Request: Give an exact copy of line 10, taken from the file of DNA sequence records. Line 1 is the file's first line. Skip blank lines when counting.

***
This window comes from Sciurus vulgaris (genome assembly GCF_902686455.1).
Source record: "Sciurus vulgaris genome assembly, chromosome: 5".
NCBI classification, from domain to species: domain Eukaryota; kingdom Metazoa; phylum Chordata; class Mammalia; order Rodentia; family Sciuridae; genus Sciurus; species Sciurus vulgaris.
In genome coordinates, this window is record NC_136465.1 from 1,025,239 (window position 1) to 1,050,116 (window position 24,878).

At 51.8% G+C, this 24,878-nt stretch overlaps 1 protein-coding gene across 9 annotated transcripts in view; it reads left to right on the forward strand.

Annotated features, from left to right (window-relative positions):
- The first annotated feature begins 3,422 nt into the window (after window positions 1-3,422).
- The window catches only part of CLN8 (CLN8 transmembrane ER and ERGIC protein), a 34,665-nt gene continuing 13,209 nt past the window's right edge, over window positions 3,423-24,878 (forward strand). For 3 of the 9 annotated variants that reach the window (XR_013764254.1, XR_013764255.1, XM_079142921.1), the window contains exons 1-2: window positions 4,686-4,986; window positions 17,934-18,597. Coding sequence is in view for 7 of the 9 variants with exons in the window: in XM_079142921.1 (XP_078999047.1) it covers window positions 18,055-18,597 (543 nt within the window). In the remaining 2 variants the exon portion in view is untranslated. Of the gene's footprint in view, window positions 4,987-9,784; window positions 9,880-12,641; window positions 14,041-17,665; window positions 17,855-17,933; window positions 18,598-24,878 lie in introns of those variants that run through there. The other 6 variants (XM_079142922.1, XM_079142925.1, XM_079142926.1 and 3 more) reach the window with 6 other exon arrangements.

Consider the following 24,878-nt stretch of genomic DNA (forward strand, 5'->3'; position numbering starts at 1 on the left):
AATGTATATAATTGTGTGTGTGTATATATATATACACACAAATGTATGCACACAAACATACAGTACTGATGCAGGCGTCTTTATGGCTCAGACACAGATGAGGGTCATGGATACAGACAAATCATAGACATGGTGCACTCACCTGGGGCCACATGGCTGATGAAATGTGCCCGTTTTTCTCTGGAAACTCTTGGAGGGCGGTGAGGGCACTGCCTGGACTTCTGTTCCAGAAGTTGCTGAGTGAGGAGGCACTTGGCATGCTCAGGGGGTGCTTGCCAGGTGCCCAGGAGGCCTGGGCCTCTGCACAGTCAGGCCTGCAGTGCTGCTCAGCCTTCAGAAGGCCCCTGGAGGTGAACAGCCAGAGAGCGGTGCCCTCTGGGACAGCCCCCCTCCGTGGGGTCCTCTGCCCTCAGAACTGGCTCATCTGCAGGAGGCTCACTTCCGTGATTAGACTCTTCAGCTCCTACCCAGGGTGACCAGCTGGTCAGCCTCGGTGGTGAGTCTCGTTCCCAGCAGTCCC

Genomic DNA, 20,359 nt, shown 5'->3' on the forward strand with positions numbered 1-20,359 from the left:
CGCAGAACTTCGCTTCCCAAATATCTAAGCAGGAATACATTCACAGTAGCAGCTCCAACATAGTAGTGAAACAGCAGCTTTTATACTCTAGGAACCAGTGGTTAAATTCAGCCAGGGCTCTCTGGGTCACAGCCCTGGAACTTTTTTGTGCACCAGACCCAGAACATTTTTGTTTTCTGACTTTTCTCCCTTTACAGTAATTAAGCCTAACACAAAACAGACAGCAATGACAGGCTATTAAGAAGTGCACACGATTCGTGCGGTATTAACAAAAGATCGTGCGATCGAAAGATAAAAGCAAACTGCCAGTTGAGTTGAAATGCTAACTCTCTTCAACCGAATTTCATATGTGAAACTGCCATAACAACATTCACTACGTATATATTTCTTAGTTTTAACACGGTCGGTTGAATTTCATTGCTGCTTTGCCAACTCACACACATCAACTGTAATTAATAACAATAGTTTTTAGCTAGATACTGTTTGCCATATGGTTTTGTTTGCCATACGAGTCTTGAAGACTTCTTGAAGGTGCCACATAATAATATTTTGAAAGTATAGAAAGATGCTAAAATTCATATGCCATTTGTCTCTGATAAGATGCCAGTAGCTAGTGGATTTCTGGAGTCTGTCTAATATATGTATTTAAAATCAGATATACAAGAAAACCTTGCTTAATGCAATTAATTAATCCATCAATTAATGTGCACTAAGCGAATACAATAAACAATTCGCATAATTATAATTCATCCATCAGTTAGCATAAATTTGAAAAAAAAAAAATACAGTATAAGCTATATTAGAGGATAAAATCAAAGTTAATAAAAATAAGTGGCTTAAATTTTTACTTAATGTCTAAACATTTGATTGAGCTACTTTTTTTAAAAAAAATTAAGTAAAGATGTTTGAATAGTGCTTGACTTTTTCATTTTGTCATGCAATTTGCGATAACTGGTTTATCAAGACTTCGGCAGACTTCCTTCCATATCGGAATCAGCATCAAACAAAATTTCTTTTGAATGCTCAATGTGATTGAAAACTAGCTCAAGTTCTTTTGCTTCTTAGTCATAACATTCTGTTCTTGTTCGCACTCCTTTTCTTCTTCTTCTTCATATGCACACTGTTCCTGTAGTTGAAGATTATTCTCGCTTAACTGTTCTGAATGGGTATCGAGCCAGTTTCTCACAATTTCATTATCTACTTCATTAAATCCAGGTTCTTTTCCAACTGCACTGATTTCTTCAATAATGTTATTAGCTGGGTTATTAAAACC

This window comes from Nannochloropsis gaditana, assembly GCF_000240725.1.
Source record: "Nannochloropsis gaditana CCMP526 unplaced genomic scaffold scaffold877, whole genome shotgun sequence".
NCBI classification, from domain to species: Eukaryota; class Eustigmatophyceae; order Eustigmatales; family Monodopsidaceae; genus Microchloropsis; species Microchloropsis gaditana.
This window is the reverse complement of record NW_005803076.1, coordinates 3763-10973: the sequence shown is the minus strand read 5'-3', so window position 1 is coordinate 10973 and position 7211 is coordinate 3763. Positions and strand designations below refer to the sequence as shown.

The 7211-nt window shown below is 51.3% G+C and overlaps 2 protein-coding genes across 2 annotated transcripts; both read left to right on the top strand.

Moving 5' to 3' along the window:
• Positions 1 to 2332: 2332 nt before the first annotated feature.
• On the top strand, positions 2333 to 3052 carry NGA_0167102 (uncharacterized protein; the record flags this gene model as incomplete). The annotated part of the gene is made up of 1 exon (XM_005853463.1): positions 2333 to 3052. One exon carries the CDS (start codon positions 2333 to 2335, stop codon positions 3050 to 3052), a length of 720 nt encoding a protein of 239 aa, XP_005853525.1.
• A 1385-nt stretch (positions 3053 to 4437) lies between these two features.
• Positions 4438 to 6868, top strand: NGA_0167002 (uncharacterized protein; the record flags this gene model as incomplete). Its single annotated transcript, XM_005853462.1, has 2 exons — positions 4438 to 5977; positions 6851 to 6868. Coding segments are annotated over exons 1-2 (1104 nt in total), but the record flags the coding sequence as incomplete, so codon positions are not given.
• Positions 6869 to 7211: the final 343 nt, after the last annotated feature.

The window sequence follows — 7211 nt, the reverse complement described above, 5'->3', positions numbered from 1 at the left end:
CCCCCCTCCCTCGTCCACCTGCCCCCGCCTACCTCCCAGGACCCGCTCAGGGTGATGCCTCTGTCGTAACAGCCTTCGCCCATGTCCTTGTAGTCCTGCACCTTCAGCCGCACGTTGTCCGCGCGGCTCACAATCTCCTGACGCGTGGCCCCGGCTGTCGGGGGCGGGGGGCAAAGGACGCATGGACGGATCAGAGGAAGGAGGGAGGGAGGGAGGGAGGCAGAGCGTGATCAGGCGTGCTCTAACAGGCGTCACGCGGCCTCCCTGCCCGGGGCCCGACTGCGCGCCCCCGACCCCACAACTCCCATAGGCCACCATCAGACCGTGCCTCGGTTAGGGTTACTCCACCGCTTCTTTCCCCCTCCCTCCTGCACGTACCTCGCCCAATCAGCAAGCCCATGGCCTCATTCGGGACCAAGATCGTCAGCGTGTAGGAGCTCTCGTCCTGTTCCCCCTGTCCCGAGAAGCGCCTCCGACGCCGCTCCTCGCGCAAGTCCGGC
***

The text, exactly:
AATGTATATAATTGTGTGTGTGTATATATATATACACACAAATGTATGCACACAAACATACAGTACTGATGCAGGCGTCTTTATGGCTCAGACACAGATGAGGGTCATGGATACAGACAAATCATAGACATGGTGCACTCACCTGGGGCCACATGGCTGATGAAATGTGCCCGTTTTTCTCTGGAAACTCTTGGAGGGCGGTGAGGGCACTGCCTGGACTTCTGTTCCAGAAGTTGCTGAGTGAGGAGGCACTTGGCATGCTCAGGGGGTGCTTGCCAGGTGCCCAGGAGGCCTGGGCCTCTGCACAGTCAGGCCTGCAGTGCTGCTCAGCCTTCAGAAGGCCCCTGGAGGTGAACAGCCAGAGAGCGGTGCCCTCTGGGACAGCCCCCCTCCGTGGGGTCCTCTGCCCTCAGAACTGGCTCATCTGCAGGAGGCTCACTTCCGTGATTAGACTCTTCAGCTCCTACCCAGGGTGACCAGCTGGTCAGCCTCGGTGGTGAGTCTCGTTCCCAGCAGTCCC